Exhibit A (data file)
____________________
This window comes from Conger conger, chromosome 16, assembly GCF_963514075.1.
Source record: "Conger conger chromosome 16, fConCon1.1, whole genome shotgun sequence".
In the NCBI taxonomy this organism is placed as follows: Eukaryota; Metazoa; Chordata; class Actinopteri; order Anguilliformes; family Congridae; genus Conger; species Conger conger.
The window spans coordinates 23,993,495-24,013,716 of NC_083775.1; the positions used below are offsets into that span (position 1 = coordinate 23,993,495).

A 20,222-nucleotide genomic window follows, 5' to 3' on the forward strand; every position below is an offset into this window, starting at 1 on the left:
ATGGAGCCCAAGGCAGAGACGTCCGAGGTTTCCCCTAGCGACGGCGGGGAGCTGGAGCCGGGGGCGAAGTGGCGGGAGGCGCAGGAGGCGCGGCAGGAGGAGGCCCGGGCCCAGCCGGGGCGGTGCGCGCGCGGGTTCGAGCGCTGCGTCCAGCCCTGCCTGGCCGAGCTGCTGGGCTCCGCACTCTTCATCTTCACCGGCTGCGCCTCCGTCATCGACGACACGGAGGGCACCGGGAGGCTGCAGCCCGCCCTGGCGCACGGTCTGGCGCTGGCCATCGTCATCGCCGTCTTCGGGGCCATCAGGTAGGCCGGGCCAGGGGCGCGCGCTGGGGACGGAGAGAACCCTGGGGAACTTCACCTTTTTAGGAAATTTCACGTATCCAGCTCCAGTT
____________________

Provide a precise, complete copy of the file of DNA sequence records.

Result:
This window comes from Conger conger, chromosome 16, assembly GCF_963514075.1.
Source record: "Conger conger chromosome 16, fConCon1.1, whole genome shotgun sequence".
In the NCBI taxonomy this organism is placed as follows: Eukaryota; Metazoa; Chordata; class Actinopteri; order Anguilliformes; family Congridae; genus Conger; species Conger conger.
The window spans coordinates 23,993,495-24,013,716 of NC_083775.1; the positions used below are offsets into that span (position 1 = coordinate 23,993,495).

A 20,222-nucleotide genomic window follows, 5' to 3' on the forward strand; every position below is an offset into this window, starting at 1 on the left:
ATGGAGCCCAAGGCAGAGACGTCCGAGGTTTCCCCTAGCGACGGCGGGGAGCTGGAGCCGGGGGCGAAGTGGCGGGAGGCGCAGGAGGCGCGGCAGGAGGAGGCCCGGGCCCAGCCGGGGCGGTGCGCGCGCGGGTTCGAGCGCTGCGTCCAGCCCTGCCTGGCCGAGCTGCTGGGCTCCGCACTCTTCATCTTCACCGGCTGCGCCTCCGTCATCGACGACACGGAGGGCACCGGGAGGCTGCAGCCCGCCCTGGCGCACGGTCTGGCGCTGGCCATCGTCATCGCCGTCTTCGGGGCCATCAGGTAGGCCGGGCCAGGGGCGCGCGCTGGGGACGGAGAGAACCCTGGGGAACTTCACCTTTTTAGGAAATTTCACGTATCCAGCTCCAGTT